When you consider the implications, it is almost certain that a bank in this situation would be better positioned if it adopted one or both of two strategies; First, there is some element of term wholesale funding. Second, using derivatives in some fashion to address potential risks.
The use of either tactic will require sound documentation and analysis in your ALCO, in order to have a chance to pass current regulatory bias against both--even when reality would seem to dictate that this is the safest strategy.
1. Conduct internal deposit assessments. A good starting point is to establish the average balances per account across all types of nonmaturity deposits and compare today’s levels to those experienced 3-4 years ago.
This type of macro analysis helps to potentially expose, at a high level, excess liquidity from existing customers. Another helpful exercise may be to look at growth in high-balance accounts. Such depositors are typically more rate-sensitive. Compare stratifications of these accounts today against those of 3-4 years ago.
And consider augmenting the analysis with comments from branch personnel who can provide a personal knowledge and insight into customer behaviors that goes well beyond the numbers.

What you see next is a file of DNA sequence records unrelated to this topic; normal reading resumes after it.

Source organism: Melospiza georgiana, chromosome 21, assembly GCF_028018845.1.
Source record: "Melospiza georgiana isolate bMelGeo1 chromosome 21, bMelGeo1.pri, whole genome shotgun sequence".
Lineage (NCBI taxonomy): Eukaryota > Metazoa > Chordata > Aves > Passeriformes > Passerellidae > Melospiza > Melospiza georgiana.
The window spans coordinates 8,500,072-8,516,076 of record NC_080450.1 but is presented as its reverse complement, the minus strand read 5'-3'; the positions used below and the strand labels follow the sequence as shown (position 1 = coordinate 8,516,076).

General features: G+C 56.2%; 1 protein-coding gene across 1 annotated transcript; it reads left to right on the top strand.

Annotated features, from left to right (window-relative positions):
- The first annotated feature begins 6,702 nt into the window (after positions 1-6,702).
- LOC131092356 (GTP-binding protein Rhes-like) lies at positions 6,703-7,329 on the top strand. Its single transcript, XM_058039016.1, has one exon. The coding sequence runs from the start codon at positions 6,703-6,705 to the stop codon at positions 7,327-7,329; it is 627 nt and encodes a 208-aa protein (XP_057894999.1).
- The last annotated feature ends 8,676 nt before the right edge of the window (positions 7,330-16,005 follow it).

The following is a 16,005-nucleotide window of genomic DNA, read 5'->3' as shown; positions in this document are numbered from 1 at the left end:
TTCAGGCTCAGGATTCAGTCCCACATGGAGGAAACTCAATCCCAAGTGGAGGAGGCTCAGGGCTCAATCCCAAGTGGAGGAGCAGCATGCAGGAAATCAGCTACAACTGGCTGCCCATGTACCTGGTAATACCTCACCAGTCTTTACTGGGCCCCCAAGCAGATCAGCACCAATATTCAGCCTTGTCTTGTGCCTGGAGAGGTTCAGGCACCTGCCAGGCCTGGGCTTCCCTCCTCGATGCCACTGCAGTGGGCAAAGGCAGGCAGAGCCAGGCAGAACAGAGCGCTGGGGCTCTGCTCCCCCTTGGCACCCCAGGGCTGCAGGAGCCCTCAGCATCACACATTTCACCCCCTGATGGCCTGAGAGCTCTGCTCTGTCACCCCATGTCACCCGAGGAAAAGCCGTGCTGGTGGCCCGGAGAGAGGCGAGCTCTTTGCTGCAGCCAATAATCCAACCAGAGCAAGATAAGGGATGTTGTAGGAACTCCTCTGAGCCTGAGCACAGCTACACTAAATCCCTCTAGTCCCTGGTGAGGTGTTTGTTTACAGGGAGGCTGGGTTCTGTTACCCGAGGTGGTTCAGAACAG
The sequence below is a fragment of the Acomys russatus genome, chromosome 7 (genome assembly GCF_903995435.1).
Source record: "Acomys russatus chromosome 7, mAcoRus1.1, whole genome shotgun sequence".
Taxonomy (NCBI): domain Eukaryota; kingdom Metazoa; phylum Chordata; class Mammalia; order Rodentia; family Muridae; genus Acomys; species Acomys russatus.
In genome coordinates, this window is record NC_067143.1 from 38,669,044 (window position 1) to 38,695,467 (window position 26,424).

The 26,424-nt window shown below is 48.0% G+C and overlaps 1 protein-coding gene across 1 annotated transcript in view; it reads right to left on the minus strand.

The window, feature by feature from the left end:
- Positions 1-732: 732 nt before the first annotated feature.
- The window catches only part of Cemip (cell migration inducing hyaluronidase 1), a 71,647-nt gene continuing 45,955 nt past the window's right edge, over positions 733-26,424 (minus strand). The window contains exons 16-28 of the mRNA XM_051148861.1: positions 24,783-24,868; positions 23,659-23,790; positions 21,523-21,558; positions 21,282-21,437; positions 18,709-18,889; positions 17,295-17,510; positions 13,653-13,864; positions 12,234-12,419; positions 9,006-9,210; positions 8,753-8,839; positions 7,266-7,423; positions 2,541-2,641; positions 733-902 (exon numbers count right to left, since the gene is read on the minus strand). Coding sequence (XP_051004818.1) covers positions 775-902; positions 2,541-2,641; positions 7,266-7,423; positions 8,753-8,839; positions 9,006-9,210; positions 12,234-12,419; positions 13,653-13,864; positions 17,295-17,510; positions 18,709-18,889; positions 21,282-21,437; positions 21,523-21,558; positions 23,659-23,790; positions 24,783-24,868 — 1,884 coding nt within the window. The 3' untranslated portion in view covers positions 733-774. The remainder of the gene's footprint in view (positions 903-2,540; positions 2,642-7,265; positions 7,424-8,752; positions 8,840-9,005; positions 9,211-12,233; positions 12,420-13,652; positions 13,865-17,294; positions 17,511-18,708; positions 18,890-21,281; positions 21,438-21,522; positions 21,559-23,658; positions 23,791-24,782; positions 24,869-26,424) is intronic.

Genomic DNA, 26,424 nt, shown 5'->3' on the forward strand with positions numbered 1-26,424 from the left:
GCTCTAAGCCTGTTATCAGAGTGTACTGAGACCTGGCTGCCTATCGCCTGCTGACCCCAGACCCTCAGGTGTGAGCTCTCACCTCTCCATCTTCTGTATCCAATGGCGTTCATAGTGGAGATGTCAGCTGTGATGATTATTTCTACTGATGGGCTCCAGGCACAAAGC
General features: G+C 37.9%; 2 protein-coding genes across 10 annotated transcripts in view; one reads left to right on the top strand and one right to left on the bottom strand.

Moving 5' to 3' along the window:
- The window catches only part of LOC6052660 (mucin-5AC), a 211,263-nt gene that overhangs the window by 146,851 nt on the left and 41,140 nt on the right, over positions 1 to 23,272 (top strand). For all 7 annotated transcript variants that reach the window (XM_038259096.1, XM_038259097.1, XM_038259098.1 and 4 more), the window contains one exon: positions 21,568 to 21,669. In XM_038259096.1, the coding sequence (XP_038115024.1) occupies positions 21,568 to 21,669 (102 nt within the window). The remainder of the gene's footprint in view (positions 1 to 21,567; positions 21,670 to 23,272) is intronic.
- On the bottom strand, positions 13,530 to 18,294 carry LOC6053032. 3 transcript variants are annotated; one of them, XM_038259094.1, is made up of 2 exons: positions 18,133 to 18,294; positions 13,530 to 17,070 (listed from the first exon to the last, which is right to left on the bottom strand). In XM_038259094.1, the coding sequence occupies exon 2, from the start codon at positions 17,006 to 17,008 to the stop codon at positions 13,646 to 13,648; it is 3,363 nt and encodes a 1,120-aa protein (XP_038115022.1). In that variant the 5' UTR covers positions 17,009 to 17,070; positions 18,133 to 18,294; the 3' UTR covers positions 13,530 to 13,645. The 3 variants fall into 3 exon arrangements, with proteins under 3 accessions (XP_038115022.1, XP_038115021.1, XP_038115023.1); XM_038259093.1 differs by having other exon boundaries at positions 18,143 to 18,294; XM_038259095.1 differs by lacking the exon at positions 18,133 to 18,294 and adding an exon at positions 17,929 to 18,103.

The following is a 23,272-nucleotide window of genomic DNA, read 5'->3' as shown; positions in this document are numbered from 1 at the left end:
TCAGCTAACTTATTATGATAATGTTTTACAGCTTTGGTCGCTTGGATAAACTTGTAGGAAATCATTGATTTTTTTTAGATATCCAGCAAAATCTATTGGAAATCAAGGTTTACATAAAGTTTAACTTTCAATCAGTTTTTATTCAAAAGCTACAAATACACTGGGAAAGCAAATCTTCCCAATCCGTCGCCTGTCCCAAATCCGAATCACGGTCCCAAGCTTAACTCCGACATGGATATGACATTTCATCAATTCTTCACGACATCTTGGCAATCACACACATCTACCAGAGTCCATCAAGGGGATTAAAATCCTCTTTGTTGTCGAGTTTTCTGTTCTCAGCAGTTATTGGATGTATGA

2. Commission core deposit studies. To complement the internal analysis, as well as to document the projected life of the deposits being relied upon in interest rate risk models, many banks have looked to independent analysis to validate their own internal analysis of core deposits vs. parked funds. Even with good identification of “surge” deposits, some bankers realize that the stickiness of deposits is likely to be relied upon heavily this cycle considering the rate environment, its duration, and the clamoring by customers for longer-term loans.
3. Consider conducting enhanced liquidity contingency assessments. Stress testing of liquidity has been a hot topic in regulatory circles. Until now most liquidity contingency stress tests have just focused on what happens if there is deposit run-off combined with a downgrade for asset quality and the loss of wholesale funding availability.
Given the issue regarding surge deposits, it is wise to consider adding scenarios where deposits runoff and loans are growing at more robust levels as rates rise. This will help your bank quantify the risk related to the outflow of surge deposits and what reasonable action plans should be put in place and ready for implementation as these scenarios develop.
4. Add surge deposits to stress tests. Once “surge” deposits have been identified, it is also a good idea to include them in some sort of stress tests or sensitivity analysis of the bank’s IRR position. This will go a long way toward refining the likely exposure as rates rise at a time when options are still available at reasonable cost.
Armed with the right knowledge about your current balance sheet position and being vigilant in the examination of your risk tolerances and insurance options is a good start toward navigating these conditions.
If your bank has come up with ideas and solutions, please share them in the comment section below.